These American protestors were joined recently by tens of thousands of others worldwide, in hundreds of cities throughout Europe, Africa and Asia. Organizers of the global demonstration said on their website they were demanding a “true democracy” for the international community. The global demonstrations came on the same day that finance ministers and central bankers from the G20 met in Paris to discuss solutions to the debt crises engulfing Europe.

Demonstrators in Rome turned violent, but crowds elsewhere were largely peaceful. In London, the atmosphere was energetic, with activists chanting “Whose streets? Our streets!” and “We are the 99 percent” in different languages. In New York, protesters marched through the financial district to a rally in Times Square, banging drums and chanting, “We got sold out, banks got bailed out,” and “All day, all week, occupy Wall Street.”

Sadly, the word “occupy” conveys a very different connotation for the Jewish people today. Since the inception of the state of Israel, the term has largely been used to portray our nation’s return to its ancient homeland as a merciless imposition on the lives of millions of Arabs.

In the more distant past, however, the term referred to a foreign, non-Jewish presence in our Holy Land, usually accompanied by some degree of religious and/or economic persecution. In some instances, the occupation was so intense and oppressive that it forced our forebears to take a strong public stance in hopes of improving the political landscape.

Such was the case nearly two thousand years ago, in the century preceding the destruction of the Second Temple. At that time, Judean residents expressed displeasure with sustained economic and governmental heavy-handedness, perpetrated first by the Herodian rulers and then by Roman procurators. They gathered en masse to “occupy” their capital and their country, and attempt to force the hands of their tormentors.

Shortly before his death in 4 BCE, King Herod had bequeathed his kingdom to his three surviving sons: Archelaus, Antipas, and Philipus. Archelaus received the largest territory, which included Judah, Idumea and Samaria.

Herod’s death allowed the people to breathe a long-awaited sigh of relief. Surely nothing could match his extended reign of terror (Herod had ruled for nearly forty years). Upon ascending to the throne, Archelaus reinforced that impression. He received the people warmly, assuring them of future cooperation. Confident of his friendship, the Jews asked for the release of their political prisoners, and sought relief from the heavy taxation imposed by Herod. Archelaus indicated that he would satisfy their requests.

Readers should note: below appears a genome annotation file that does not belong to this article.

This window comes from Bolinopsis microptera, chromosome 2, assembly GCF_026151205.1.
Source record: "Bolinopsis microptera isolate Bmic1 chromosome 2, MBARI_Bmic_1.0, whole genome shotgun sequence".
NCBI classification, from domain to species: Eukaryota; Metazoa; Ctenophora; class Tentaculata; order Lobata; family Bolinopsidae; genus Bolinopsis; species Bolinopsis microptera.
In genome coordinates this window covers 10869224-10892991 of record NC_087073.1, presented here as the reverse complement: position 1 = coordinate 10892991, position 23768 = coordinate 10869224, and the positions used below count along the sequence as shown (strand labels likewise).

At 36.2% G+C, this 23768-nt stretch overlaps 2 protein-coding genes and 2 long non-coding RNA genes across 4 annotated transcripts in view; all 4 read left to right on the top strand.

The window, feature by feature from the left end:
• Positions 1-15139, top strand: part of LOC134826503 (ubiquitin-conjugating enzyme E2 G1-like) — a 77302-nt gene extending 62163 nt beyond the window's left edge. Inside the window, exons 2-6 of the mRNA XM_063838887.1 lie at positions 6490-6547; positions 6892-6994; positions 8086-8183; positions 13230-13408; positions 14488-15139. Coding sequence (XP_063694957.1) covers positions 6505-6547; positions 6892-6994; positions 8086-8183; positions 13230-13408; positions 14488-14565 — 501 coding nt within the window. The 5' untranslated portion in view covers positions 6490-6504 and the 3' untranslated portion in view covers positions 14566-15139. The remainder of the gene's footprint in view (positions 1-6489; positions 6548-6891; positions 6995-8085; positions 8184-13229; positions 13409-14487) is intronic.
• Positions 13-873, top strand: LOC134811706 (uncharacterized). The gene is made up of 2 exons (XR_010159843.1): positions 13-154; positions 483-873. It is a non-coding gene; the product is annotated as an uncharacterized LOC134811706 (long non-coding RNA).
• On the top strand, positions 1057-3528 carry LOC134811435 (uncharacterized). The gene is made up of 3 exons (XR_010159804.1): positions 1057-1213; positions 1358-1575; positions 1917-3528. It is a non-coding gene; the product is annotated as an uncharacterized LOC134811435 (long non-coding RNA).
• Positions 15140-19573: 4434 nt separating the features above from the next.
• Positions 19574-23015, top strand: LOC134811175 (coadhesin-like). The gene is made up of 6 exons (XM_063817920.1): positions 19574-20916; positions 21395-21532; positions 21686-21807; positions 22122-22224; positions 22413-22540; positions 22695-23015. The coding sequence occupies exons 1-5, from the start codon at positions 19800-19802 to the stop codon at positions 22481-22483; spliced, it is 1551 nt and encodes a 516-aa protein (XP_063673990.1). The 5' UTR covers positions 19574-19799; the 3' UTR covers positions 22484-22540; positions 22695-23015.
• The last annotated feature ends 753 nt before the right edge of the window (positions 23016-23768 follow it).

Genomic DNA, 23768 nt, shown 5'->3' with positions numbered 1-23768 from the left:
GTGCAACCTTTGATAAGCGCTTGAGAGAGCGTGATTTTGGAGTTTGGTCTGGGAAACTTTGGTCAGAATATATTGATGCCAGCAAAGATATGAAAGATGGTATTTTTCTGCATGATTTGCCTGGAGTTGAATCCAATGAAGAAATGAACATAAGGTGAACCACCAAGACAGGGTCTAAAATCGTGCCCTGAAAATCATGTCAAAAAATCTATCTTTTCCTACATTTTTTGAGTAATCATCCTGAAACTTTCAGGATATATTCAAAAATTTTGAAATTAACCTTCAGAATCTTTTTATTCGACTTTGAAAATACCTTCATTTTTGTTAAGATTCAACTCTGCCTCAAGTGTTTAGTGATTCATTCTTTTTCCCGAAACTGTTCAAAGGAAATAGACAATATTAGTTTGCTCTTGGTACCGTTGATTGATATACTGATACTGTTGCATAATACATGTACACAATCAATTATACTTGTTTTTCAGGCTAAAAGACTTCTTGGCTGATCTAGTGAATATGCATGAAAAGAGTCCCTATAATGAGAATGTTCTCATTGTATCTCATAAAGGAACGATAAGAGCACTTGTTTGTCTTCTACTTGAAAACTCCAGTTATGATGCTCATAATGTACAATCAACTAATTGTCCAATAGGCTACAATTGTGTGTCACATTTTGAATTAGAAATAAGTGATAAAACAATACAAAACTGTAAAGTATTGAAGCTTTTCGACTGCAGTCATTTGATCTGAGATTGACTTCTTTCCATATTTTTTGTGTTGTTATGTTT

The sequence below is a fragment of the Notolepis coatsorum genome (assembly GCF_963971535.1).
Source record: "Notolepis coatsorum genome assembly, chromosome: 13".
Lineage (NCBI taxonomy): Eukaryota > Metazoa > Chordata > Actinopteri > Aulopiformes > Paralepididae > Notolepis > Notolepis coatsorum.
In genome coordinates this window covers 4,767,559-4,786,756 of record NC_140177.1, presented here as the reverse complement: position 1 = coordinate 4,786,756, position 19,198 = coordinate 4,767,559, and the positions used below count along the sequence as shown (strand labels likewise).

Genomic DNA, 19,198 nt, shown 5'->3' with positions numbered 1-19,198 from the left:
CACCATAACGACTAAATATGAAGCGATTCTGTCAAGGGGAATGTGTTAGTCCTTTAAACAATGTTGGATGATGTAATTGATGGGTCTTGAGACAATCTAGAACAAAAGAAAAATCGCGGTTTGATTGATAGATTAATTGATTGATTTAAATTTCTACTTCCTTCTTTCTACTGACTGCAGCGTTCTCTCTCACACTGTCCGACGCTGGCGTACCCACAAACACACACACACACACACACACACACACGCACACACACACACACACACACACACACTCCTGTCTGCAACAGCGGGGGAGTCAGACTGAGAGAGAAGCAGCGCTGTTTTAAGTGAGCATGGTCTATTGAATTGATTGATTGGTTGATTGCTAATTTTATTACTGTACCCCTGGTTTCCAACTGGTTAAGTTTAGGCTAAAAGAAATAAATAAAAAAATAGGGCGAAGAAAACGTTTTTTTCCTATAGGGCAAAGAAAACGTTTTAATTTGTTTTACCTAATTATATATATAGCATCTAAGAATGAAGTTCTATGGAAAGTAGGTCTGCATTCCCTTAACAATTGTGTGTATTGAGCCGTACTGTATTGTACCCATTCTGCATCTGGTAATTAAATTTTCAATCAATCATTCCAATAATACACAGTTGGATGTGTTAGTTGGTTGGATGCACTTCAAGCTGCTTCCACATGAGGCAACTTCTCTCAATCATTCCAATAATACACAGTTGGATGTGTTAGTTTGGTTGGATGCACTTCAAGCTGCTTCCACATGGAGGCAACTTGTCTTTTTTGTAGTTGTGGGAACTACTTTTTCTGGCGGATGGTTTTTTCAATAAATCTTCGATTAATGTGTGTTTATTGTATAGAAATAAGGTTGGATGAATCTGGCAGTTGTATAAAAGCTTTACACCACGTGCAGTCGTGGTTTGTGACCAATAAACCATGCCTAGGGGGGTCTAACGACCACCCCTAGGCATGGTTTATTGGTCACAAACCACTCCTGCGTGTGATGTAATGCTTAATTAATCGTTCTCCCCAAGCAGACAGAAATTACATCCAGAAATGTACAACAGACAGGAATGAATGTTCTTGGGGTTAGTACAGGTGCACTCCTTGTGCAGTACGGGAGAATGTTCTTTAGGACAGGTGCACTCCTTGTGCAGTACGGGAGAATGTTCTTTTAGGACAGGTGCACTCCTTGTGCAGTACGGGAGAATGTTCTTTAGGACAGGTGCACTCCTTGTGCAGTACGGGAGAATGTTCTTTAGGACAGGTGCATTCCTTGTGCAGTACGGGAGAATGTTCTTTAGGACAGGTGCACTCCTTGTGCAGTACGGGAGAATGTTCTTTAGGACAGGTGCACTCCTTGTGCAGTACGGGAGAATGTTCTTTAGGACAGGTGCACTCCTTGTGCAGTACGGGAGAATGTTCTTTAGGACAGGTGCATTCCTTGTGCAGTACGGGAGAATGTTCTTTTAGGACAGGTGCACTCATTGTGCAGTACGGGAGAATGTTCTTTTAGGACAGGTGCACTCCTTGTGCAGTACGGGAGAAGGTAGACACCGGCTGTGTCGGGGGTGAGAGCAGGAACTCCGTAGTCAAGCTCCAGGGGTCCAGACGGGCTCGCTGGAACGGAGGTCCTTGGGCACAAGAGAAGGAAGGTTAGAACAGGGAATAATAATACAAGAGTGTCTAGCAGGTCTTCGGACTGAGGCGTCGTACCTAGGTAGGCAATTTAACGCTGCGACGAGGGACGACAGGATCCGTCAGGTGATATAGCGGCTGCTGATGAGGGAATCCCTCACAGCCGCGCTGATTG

After a period of intense communal mourning for a number of sages who had been executed by Herod, the people asked for more. They wanted retribution against Herod’s advisers who had been responsible for the death of those scholars, the removal of his recent High Priest appointee, and the expulsion of Greek officials from the royal court.

This time, Archelaus made no commitments. He was tiring of their continuous requests, and was readying to set sail for Rome to secure Augustus’s consent to his appointment. Archelaus sent word in response with his officers for the people to wait until after his return. This, in turn, angered the people.

Soon after, on the eve of Pesach, the growing resentment burst forth. At the Temple, the Jewish masses again expressed their deep sense of loss for the murdered sages. Fearing an uprising, Archelaus positioned one thousand mercenary soldiers there, with orders to remove any unruly worshipers.

Crossword Puzzle – Books and Places in Israel

Wednesday, March 3rd, 2010

Across

1. Some sloppy eaters

5. Works with hot medals

10. Fired

14. ___kazam

15. Crazy (about)

16. Surrealist artist Joan

17. Currency in Iran

18. Capital of Senegal

19. Big name in Kiruv

20. Book about an ancient Jewish kindgom with a famous ritual bath?

23. ___ ___ streak (bad quality)

24. Always, to a poet

25. Word said with dog, at times

28. Indigenous New Zealanders

32. Former slavery city, once

34. What Dolly of science fame might say

37. Our most important book that can also tell you where to find Machane Yehuda?

40. Israeli destination for many asthmatics

42. Total

43. Or ___!

44. Kabbalistic book about our holiest (unknown) site?

46. OK

47. Something to see in a microscope

48. What a beach might do

51. Nifty